It appears part of the mystery of where everyone disappeared to? as the labor force participation rate plunges is: Social Security. Early payments (at reduced amounts) jumped significantly for both the male and female population; strikingly high for males who have been harder hit in this recession as manual jobs disappear and the economy continues to focus on services. In both cases, almost three quarters of people taking social security in 2009, filed early.
Please keep in mind, in America if you are not looking for work actively for 4 weeks you are no longer unemployed. That fact (many discouraged workers), along with a host of other factors such as this forced early retirement trend is making the unemployment rate look far better than it is. If the U.S. had a more traditional labor force participation rate, the unemployment rate would be a few % higher simply from that one factor alone.
- Paul Skidmore's office is shuttered, his job gone, his 18-month job search fruitless and his unemployment benefits exhausted. So at 63, he plans to file this week for Social Security benefits, three years earlier than planned. All I want to do is work, said Skidmore, of Finksburg, Md., who was an insurance claims adjuster for 37 years before his company downsized and closed his office last year. And nobody will hire me.
- It is one of the most striking fallouts from the bad economy: Social Security is facing a rare shortfall this year as a wave of people like Skidmore opt to collect payments before their full retirement age. I knew I had to have an income from somewhere, and my business wasn't giving it to me, she said. I just went online and, boom, three weeks later I had the check.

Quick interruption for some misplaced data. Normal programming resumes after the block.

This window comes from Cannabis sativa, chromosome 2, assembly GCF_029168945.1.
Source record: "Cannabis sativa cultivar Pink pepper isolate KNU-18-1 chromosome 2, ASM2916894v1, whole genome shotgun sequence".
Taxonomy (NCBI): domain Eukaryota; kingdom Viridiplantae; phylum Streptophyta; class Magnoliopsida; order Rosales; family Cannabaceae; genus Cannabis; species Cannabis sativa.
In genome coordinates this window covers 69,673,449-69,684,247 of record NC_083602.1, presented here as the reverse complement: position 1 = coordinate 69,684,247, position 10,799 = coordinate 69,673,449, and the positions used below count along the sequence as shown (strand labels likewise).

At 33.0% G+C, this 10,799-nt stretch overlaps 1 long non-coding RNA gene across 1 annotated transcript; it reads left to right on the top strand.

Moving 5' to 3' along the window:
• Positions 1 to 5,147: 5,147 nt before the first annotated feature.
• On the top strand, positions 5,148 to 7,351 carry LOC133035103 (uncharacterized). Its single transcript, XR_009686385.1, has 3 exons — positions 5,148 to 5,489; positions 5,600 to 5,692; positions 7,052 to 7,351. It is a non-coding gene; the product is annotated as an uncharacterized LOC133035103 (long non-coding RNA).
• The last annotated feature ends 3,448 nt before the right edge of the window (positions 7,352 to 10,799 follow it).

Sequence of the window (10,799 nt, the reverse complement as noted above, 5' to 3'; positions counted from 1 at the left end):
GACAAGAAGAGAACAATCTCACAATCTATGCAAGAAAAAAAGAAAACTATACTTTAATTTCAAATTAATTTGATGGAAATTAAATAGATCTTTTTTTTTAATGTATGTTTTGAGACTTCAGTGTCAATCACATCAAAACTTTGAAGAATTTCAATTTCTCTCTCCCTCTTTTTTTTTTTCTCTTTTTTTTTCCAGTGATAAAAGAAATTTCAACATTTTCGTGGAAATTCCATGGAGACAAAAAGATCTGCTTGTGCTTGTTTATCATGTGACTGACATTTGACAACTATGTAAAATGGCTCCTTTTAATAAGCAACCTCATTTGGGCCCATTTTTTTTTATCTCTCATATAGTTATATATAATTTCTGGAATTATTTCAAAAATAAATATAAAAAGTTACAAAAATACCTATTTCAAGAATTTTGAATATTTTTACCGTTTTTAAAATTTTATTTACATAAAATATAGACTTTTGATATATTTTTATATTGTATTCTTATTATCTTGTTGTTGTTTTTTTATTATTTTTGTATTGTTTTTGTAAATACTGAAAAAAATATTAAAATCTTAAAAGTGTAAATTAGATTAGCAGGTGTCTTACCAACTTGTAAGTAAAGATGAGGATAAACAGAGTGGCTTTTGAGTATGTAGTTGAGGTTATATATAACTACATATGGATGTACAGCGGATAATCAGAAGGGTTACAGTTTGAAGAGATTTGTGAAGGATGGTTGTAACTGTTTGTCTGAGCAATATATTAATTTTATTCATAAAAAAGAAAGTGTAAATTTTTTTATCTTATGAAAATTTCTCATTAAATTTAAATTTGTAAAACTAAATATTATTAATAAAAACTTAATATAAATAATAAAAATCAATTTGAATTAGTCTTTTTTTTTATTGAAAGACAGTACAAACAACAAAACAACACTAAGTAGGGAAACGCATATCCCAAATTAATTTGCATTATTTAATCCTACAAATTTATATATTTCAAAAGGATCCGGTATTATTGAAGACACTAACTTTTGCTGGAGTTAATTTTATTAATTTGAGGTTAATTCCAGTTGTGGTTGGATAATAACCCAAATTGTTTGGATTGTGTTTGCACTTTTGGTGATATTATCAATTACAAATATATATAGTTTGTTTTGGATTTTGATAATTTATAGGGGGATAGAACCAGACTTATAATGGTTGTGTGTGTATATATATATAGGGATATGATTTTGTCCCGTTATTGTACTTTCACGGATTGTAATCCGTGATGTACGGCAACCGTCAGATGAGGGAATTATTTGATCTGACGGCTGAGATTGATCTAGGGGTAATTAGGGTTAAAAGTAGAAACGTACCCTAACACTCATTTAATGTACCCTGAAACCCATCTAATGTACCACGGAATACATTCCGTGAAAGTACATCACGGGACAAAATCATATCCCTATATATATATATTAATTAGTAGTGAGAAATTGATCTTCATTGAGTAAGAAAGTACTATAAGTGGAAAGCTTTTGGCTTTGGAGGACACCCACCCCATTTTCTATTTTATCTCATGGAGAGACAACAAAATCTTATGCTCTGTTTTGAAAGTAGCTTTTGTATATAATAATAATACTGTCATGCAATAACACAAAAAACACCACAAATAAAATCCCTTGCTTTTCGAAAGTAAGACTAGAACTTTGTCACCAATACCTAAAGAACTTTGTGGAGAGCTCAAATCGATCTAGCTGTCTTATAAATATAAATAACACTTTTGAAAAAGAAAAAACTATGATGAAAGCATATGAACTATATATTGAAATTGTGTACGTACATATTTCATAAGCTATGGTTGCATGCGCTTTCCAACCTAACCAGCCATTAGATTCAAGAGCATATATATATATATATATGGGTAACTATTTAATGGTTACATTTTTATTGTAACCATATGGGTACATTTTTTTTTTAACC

- 63-year-old Jan Gissel of Tustin, Calif., also was forced into retirement early. She turned to unemployment benefits when her technical support business failed and filed for Social Security last September. Together, the checks are keeping her afloat.
- More people filed for Social Security in 2009 -- 2.74 million -- than any year in history, and there was a marked increase in the number receiving reduced benefits because they filed ahead of their full retirement age. The increase came as the full Social Security retirement age rose last year from 65 to 66.
- Nearly 72% of men who filed opted for early benefits in 2009, up from 58% the previous year.
- More women also filed -- 74.7% in 2009 compared with 64.2% the previous year.
- When you retire early, you are taking a hit in your monthly check, and most people don't do that voluntarily, she said. They either do that because they aren't healthy enough to keep working or because they lost their job.